IVAN VALENZUELA/Coachella Uninc
SALTON CITY, Calif. – Assemblymember V. Manuel Pérez has joined the Sea View Elementary School student effort to save the California red-legged frog with the introduction of Assembly Bill 2364, which would establish this endangered frog as the official state amphibian.
“It started when Ms. (Virginia) Haddad was looking for extracurricular things to bring to the after-school program for the enrichment of the students,” said Dr. Timothy Steele, principal of Sea View Elementary School.
When Haddad came across the Save the Frogs Campaign, founded by ecologist Dr. Kerry Kriger, she saw an opportunity for the Prodigy Cats, the after-school club for academically gifted and advanced students.
“They (students) started doing some research, and when they looked into the red-legged frog, they saw its plight and what was happening to it,” says Dr. Steele.
The California red-legged frog is federally listed as a threatened species that is protected by law. The frog is endemic to California and, due to habitat loss and destruction, it has been ranked among America’s most threatened frogs and toads.
When the Prodigy Cats contacted Kriger and received a reply, they realized that California, unlike twenty other states, did not have an official state amphibian. They wrote a letter to Pérez who decided to propose the bill to the 79 other members in the State Assembly.
“We’re going to do everything we can to convince them,” said Pérez, a former educator and Coachella Valley Unified School District board member.
The bill’s co-author is Assemblymember Frank Bigelow, whose Northern California district includes Calaveras County. This is setting of “The Celebrated Jumping Frog of Calaveras County,” a short story by Mark Twain that also served as inspiration to the students’ desire to save the frogs.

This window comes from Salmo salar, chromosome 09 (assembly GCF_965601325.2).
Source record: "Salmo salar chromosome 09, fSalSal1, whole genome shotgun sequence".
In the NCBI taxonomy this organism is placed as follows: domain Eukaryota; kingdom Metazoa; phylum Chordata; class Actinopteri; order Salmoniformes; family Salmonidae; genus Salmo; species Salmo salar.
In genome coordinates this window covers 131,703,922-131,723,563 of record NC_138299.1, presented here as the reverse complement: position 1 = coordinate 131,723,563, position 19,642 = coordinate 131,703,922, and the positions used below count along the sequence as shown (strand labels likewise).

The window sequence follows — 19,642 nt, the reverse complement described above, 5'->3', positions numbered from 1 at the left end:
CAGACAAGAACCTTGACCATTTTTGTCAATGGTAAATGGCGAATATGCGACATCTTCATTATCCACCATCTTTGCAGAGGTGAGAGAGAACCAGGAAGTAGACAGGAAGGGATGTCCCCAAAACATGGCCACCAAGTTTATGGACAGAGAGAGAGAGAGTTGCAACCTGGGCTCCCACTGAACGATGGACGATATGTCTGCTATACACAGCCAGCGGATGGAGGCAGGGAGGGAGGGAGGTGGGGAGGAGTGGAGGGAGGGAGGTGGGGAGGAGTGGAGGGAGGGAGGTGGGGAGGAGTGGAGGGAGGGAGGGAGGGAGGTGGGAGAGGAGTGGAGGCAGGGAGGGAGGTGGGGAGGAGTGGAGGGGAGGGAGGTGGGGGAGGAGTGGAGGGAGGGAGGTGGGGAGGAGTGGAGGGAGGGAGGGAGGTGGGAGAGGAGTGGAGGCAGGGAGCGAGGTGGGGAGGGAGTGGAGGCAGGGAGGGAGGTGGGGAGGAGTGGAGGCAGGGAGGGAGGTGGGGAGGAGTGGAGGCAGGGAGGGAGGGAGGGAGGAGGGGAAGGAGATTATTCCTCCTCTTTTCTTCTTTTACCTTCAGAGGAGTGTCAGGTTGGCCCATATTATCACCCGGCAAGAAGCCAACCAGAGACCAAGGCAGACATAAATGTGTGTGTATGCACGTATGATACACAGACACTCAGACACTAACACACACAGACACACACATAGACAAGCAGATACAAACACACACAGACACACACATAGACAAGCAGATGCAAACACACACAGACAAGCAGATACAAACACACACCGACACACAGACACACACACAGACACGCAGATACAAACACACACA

“It started right here at this campus,” said Pérez. “I’m particularly proud of our students, who through their voices are saying, ‘I want my world to be different.’”
Pérez gave a presentation entitled “How a Bill becomes a Law,” noting that AB 2364 still has a long way to go. He walked the students through the route the bill would take through the state government and, eventually, to the governor’s desk.
“I think it’s super empowering,” said Steele of having the Pérez speak at the school. “Mr. Perez is no different than the students who were sitting on the floor. His beginnings were no different from these kids’ beginnings.”
Pérez, who grew up and attended public schools in the Eastern Coachella Valley, went on to graduate from the University of California at Riverside and Harvard University.
During his presentation, Pérez asked, “Can the red-legged frog become the official amphibian for the state of California?”
As he looked out to the auditorium filled with Sea View students, he said, “Why not? It’s a nice frog.”